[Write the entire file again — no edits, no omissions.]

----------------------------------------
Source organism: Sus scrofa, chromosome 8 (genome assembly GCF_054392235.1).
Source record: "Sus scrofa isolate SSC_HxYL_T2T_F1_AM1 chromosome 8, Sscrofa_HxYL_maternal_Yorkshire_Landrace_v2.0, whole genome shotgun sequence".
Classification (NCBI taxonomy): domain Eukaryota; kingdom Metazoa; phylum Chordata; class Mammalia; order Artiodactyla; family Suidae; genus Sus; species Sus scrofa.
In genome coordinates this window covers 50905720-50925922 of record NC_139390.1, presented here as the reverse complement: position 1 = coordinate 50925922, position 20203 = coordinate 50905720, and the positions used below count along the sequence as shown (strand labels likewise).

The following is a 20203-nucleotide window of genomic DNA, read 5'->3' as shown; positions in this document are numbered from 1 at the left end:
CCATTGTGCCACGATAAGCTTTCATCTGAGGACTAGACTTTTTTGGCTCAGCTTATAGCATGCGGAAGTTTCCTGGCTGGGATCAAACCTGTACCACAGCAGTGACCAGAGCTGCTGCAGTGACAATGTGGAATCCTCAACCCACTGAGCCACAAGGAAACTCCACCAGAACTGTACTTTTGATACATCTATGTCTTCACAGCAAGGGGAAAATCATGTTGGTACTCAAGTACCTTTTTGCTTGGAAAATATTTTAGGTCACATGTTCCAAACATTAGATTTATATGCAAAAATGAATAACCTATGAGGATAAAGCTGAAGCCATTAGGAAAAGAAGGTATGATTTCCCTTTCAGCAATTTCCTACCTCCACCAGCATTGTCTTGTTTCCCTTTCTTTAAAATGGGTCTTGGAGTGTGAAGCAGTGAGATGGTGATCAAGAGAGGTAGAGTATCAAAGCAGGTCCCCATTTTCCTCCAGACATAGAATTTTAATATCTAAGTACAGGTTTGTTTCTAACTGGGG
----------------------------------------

Source organism: Sus scrofa, chromosome 8 (genome assembly GCF_054392235.1).
Source record: "Sus scrofa isolate SSC_HxYL_T2T_F1_AM1 chromosome 8, Sscrofa_HxYL_maternal_Yorkshire_Landrace_v2.0, whole genome shotgun sequence".
Classification (NCBI taxonomy): domain Eukaryota; kingdom Metazoa; phylum Chordata; class Mammalia; order Artiodactyla; family Suidae; genus Sus; species Sus scrofa.
In genome coordinates this window covers 50905720-50925922 of record NC_139390.1, presented here as the reverse complement: position 1 = coordinate 50925922, position 20203 = coordinate 50905720, and the positions used below count along the sequence as shown (strand labels likewise).

The following is a 20203-nucleotide window of genomic DNA, read 5'->3' as shown; positions in this document are numbered from 1 at the left end:
CCATTGTGCCACGATAAGCTTTCATCTGAGGACTAGACTTTTTTGGCTCAGCTTATAGCATGCGGAAGTTTCCTGGCTGGGATCAAACCTGTACCACAGCAGTGACCAGAGCTGCTGCAGTGACAATGTGGAATCCTCAACCCACTGAGCCACAAGGAAACTCCACCAGAACTGTACTTTTGATACATCTATGTCTTCACAGCAAGGGGAAAATCATGTTGGTACTCAAGTACCTTTTTGCTTGGAAAATATTTTAGGTCACATGTTCCAAACATTAGATTTATATGCAAAAATGAATAACCTATGAGGATAAAGCTGAAGCCATTAGGAAAAGAAGGTATGATTTCCCTTTCAGCAATTTCCTACCTCCACCAGCATTGTCTTGTTTCCCTTTCTTTAAAATGGGTCTTGGAGTGTGAAGCAGTGAGATGGTGATCAAGAGAGGTAGAGTATCAAAGCAGGTCCCCATTTTCCTCCAGACATAGAATTTTAATATCTAAGTACAGGTTTGTTTCTAACTGGGG